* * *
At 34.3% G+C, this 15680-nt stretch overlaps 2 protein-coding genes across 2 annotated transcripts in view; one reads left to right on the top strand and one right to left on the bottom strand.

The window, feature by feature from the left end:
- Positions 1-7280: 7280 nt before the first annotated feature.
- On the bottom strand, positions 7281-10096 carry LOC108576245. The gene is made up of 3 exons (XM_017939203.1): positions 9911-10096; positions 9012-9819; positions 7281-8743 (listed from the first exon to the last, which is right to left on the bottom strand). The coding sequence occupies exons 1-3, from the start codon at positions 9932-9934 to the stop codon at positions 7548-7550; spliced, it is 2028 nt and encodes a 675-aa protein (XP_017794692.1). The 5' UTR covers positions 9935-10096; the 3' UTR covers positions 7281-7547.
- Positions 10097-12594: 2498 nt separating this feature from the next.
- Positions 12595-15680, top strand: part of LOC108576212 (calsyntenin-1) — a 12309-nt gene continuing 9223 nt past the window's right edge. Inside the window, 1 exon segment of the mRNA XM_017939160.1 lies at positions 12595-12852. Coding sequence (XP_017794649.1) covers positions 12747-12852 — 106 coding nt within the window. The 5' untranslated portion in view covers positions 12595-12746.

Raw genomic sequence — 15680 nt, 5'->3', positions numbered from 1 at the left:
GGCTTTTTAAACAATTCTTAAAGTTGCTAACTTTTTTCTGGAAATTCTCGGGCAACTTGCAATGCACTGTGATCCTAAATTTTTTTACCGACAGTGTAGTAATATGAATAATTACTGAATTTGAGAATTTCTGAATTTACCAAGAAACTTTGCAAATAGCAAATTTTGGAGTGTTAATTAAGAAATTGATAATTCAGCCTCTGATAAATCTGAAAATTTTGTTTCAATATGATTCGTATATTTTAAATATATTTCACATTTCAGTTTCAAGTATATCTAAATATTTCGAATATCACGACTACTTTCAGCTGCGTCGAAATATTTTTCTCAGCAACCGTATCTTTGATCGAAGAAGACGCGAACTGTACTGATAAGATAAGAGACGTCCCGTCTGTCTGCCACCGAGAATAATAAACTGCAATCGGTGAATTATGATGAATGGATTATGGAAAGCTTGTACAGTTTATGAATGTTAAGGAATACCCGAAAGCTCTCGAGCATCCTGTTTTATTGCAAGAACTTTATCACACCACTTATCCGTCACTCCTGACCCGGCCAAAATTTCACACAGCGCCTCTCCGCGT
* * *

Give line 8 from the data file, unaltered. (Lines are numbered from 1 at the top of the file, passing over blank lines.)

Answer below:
GGCTTTTTAAACAATTCTTAAAGTTGCTAACTTTTTTCTGGAAATTCTCGGGCAACTTGCAATGCACTGTGATCCTAAATTTTTTTACCGACAGTGTAGTAATATGAATAATTACTGAATTTGAGAATTTCTGAATTTACCAAGAAACTTTGCAAATAGCAAATTTTGGAGTGTTAATTAAGAAATTGATAATTCAGCCTCTGATAAATCTGAAAATTTTGTTTCAATATGATTCGTATATTTTAAATATATTTCACATTTCAGTTTCAAGTATATCTAAATATTTCGAATATCACGACTACTTTCAGCTGCGTCGAAATATTTTTCTCAGCAACCGTATCTTTGATCGAAGAAGACGCGAACTGTACTGATAAGATAAGAGACGTCCCGTCTGTCTGCCACCGAGAATAATAAACTGCAATCGGTGAATTATGATGAATGGATTATGGAAAGCTTGTACAGTTTATGAATGTTAAGGAATACCCGAAAGCTCTCGAGCATCCTGTTTTATTGCAAGAACTTTATCACACCACTTATCCGTCACTCCTGACCCGGCCAAAATTTCACACAGCGCCTCTCCGCGT